Death of a Scholar
Date Published04 June 2015
Price£ 8.99

Death of a Scholar

by Susanna Gregory

Once again Cambridge is full of murdered clerics and scholars. Physician/detective Matthew Bartholomew and Brother Michael must sort out their latest mystery.


The 20th Matthew Bartholomew mystery, once again loosely based on historical fact, merely serves to remind us why cop-turned-academic Susanna Gregory is at the top of her chosen tree. As always, Gregory’s impeccable research, combined with a well thought-out plot line, a real sense of drama and leavened with wit and humour, allows her to paint a completely realistic picture of 14th century Cambridge – both town and growing university – with all its rivalries and struggles.

This latest story is set in the autumn of 1358. Matt and Brother Michael, the university’s senior provost, have returned from Peterborough after solving the disappearance of its abbot to face a growing storm.

They find a town in turmoil. A new college has sprung up, backed by a court official, its Fellows already antagonising the established institutions. Matt’s brother-in-law, clothier Oswald Stanmore has died and his books show he was not the respectable businessman he appeared. More deaths follow, both Fellows and members of the charitable society Stanmore helped found, colleges and private homes fall victim to a spate of burglaries – and Matt runs into trouble when he ‘resurrects’ a notorious criminal.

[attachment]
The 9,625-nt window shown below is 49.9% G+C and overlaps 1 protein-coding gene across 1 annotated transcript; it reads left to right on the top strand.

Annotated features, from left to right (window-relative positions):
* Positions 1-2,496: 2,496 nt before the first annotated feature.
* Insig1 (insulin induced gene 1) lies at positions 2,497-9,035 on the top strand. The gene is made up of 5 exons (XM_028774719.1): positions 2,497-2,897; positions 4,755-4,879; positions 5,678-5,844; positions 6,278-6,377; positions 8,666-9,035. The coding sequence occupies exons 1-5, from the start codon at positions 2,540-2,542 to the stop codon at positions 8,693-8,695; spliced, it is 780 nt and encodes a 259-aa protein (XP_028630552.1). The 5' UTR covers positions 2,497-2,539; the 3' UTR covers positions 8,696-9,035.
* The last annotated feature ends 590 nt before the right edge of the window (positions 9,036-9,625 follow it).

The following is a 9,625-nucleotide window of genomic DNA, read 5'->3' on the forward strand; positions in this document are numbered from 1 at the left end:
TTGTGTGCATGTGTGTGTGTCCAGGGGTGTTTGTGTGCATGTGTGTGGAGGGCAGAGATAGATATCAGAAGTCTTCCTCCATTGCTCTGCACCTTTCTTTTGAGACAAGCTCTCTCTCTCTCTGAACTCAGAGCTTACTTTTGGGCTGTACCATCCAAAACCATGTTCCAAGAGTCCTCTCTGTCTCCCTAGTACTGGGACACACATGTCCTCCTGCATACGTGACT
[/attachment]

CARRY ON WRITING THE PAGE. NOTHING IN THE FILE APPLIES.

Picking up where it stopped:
All this gives Gregory the opportunity to introduce new characters – the Fellows of the new college, a new apothecary, the new vicar of St Mary’s and a string of students – all of varying degrees of unloveliness.

True to Bartholomew’s earlier adventures, the plot has more twists and turns than a country lane and I defy any reader to come up with the full answer before the lengthy riotous denouement which reveals a host of nefarious characters and their motives.

As always the investigations of the unlikely pair of detectives are hampered by inter-college rivalry. Theological debate – in this case the concept of apostolic poverty – again rears its head. Such things were taken seriously in 14th century educational circles when reactions were often violent.

Of even more import, Brother Michael is forced to confront his church’s ban on dissection to prove the innocence of a Michaelhouse Fellow – and face possible excommunication for the sake of justice.

At the heart of the story, as the University goes to war with the town and itself, lie the basics of most crimes – greed and personal advancement. “It is common knowledge that if you want a college to prosper, you should appoint a villain to mind its coffers,” says it all.

Death of a Scholar is another success for the unfailingly philanthropic Matt and the slightly less altruistic Michael. And it’s another winner for Gregory and her extraordinary ability to paint a really believable portrait of an age long gone – and somehow knit it together with a gripping crime mystery.

Reviewed 23 July 2016 by John Cleal